After serving nearly a dozen years in the Vermont Senate, Sen. Joe Benning, R-Caledonia, is hoping to lead the institution he believes “represents the best of Vermont.” On Monday, the Lyndonville Republican joined the race for lieutenant governor — a position that entails presiding over the state Senate and breaking the occasional tie vote.
“The Senate is something that I love dearly,” Benning said. “I love the players. I love the way they treat each other with respect. And I think that Vermonters appreciate that image.”
The 65-year-old attorney is the first Republican to declare his candidacy for the open seat. Incumbent Lt. Gov. Molly Gray, a Democrat, is relinquishing it to run for Congress. Two Democratic candidates — Rep. Charlie Kimbell, D-Woodstock, and nonprofit executive Patricia Preston — joined the race in recent weeks.
Though Benning previously served as the Senate’s Republican minority leader, he has carved out a reputation — and voting record — as a libertarian. He advocated for the legalization of marijuana and voted for Proposition 5, which would enshrine abortion rights into law. Benning has publicly criticized the last Republican president, Donald Trump, and said he declined to vote for his party’s nominee in the 2016 and 2020 elections, instead writing in his wife, Deb.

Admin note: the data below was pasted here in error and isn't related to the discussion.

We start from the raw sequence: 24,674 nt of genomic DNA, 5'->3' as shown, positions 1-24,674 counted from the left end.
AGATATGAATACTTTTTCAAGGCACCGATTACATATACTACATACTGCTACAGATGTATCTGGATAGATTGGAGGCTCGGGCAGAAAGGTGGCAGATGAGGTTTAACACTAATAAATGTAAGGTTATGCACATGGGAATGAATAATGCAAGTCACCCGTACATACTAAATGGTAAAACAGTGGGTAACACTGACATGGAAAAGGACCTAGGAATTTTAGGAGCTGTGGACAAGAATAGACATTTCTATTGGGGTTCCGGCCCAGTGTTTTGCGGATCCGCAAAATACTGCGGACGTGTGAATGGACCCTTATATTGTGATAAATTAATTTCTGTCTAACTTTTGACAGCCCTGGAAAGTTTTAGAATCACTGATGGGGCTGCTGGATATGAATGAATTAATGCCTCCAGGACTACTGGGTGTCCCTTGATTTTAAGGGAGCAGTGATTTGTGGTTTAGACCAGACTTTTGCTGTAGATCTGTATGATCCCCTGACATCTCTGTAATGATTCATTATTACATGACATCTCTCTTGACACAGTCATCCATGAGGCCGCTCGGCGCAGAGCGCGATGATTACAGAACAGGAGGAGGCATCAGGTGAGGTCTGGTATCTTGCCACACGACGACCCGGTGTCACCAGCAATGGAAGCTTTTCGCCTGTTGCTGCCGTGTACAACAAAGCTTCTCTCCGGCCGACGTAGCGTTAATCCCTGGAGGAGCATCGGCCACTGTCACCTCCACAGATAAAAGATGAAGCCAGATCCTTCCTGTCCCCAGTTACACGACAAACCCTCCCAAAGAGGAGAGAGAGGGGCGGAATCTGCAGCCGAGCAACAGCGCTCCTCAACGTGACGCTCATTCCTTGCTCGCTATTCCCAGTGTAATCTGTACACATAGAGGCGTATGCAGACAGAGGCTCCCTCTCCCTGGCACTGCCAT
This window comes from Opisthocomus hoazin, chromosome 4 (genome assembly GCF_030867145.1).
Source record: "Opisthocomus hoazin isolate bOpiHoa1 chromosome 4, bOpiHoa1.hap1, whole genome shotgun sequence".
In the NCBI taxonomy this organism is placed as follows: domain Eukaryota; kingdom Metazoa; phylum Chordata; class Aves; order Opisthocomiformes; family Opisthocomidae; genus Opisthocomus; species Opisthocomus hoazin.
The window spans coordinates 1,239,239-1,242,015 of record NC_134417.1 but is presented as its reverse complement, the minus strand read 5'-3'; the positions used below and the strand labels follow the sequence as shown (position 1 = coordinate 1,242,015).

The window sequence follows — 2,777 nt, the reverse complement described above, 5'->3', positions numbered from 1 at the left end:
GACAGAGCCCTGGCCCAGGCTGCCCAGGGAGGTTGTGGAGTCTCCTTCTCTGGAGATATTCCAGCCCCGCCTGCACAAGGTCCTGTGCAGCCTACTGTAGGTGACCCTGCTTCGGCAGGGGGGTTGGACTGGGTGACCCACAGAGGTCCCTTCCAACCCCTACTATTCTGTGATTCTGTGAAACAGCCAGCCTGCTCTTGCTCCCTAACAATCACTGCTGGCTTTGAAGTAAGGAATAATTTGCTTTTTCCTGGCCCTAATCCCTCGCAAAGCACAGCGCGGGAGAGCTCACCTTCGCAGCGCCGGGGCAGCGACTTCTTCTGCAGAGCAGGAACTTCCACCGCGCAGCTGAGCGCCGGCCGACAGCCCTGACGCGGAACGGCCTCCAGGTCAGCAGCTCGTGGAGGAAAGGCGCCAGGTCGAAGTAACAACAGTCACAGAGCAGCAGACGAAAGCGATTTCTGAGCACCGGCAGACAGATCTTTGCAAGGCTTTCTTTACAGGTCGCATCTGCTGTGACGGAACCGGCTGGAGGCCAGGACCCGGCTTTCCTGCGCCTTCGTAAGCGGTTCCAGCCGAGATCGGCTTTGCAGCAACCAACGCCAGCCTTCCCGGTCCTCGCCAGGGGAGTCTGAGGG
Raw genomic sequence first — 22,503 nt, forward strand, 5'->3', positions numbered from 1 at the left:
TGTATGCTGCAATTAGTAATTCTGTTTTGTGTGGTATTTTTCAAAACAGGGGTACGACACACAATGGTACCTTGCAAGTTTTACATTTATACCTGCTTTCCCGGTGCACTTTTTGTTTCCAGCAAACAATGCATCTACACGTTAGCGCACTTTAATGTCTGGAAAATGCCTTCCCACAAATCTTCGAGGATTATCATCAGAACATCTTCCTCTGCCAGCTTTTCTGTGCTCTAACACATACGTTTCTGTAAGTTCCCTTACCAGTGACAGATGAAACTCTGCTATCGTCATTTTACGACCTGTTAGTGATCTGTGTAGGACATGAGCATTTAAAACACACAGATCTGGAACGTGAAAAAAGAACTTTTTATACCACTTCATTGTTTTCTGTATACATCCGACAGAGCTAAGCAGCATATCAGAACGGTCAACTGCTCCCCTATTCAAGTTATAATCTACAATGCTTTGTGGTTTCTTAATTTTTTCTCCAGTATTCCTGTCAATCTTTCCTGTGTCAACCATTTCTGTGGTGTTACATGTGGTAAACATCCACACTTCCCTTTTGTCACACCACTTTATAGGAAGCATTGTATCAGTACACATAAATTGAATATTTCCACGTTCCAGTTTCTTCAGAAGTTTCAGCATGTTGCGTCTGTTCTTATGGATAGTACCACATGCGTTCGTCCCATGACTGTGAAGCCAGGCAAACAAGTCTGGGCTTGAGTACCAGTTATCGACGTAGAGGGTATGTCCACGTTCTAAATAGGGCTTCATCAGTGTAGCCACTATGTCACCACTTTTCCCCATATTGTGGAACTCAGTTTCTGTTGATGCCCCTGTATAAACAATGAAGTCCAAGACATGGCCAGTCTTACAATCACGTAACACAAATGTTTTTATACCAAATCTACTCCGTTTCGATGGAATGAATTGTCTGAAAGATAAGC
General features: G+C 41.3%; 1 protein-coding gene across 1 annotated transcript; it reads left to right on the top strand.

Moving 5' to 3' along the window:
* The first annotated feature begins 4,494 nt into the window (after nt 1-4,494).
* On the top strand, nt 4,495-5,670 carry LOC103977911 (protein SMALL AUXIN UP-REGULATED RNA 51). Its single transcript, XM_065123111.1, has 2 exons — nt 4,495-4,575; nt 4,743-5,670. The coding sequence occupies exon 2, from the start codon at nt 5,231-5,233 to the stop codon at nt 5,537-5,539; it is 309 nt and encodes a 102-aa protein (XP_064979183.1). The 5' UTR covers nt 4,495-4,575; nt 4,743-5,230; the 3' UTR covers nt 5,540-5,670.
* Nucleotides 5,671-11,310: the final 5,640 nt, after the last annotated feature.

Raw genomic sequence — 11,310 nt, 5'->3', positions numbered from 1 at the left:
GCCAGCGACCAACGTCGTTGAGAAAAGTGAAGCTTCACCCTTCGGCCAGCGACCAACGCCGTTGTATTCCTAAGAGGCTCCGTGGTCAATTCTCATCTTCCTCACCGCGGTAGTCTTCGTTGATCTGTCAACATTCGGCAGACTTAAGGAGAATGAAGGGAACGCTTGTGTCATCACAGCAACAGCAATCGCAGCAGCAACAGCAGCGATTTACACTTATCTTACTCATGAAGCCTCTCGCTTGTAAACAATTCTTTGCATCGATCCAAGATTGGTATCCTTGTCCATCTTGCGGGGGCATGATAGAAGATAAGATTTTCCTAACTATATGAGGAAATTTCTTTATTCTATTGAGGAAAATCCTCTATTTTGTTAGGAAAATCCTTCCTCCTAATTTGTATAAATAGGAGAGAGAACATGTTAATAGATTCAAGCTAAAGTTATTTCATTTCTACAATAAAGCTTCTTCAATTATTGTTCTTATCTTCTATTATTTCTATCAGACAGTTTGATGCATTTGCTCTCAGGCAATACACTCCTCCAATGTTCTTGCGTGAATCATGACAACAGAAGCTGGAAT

“I know that I will have hurdles in the primary as a result of not being a fan of Donald Trump, but I want to move us as a party beyond the 2020 election and start to concentrate on where the Republican Party should be,” he said.
Benning appears far more comfortable associating himself with another Republican: Gov. Phil Scott. The senator’s best qualification for the job, he said, is his relationship with the governor and his team.
“I know all the players. They know me. We’ve worked together for a very long time,” Benning said. “And in the event he was unable to continue in that role, my transition into that office would be as seamless as it would get.”
Born and raised in New Jersey, Benning moved to Vermont in 1975 to attend Lyndon State College. He has practiced criminal and family law for nearly four decades and served on the local school board, as town moderator and as chair of the state’s Human Rights Commission. For the past four years, he has been the only Republican to chair a committee: Senate Institutions, which oversees the state’s facilities and corrections system.
“I think I’ve got a pretty good track record of working with people across the aisle,” he said. “The best thing I can bring to the job is a desire to treat people with respect and civility and to try to get away from the tri-partisan bickering that goes on.”
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